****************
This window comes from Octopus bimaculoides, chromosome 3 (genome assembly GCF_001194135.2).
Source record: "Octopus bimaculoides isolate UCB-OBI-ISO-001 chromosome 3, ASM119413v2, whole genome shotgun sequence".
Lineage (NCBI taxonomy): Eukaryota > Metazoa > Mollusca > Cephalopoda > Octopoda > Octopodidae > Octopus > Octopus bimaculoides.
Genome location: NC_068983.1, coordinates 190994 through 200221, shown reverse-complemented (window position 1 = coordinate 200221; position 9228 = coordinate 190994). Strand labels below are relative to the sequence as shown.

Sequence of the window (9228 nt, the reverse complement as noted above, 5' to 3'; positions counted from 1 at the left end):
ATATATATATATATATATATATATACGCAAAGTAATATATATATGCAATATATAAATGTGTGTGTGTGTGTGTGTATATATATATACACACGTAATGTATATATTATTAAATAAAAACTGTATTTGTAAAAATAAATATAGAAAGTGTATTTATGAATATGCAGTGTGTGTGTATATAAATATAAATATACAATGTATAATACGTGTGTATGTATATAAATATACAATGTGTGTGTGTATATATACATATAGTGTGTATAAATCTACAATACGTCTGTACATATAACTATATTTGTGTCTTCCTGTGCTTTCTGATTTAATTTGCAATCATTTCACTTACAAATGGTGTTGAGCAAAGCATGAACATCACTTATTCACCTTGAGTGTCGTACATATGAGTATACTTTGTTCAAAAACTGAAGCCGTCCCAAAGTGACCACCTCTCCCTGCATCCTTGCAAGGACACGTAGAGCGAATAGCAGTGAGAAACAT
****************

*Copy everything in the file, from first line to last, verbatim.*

This window comes from Octopus bimaculoides, chromosome 3 (genome assembly GCF_001194135.2).
Source record: "Octopus bimaculoides isolate UCB-OBI-ISO-001 chromosome 3, ASM119413v2, whole genome shotgun sequence".
Lineage (NCBI taxonomy): Eukaryota > Metazoa > Mollusca > Cephalopoda > Octopoda > Octopodidae > Octopus > Octopus bimaculoides.
Genome location: NC_068983.1, coordinates 190994 through 200221, shown reverse-complemented (window position 1 = coordinate 200221; position 9228 = coordinate 190994). Strand labels below are relative to the sequence as shown.

Sequence of the window (9228 nt, the reverse complement as noted above, 5' to 3'; positions counted from 1 at the left end):
ATATATATATATATATATATATATACGCAAAGTAATATATATATGCAATATATAAATGTGTGTGTGTGTGTGTGTATATATATATACACACGTAATGTATATATTATTAAATAAAAACTGTATTTGTAAAAATAAATATAGAAAGTGTATTTATGAATATGCAGTGTGTGTGTATATAAATATAAATATACAATGTATAATACGTGTGTATGTATATAAATATACAATGTGTGTGTGTATATATACATATAGTGTGTATAAATCTACAATACGTCTGTACATATAACTATATTTGTGTCTTCCTGTGCTTTCTGATTTAATTTGCAATCATTTCACTTACAAATGGTGTTGAGCAAAGCATGAACATCACTTATTCACCTTGAGTGTCGTACATATGAGTATACTTTGTTCAAAAACTGAAGCCGTCCCAAAGTGACCACCTCTCCCTGCATCCTTGCAAGGACACGTAGAGCGAATAGCAGTGAGAAACAT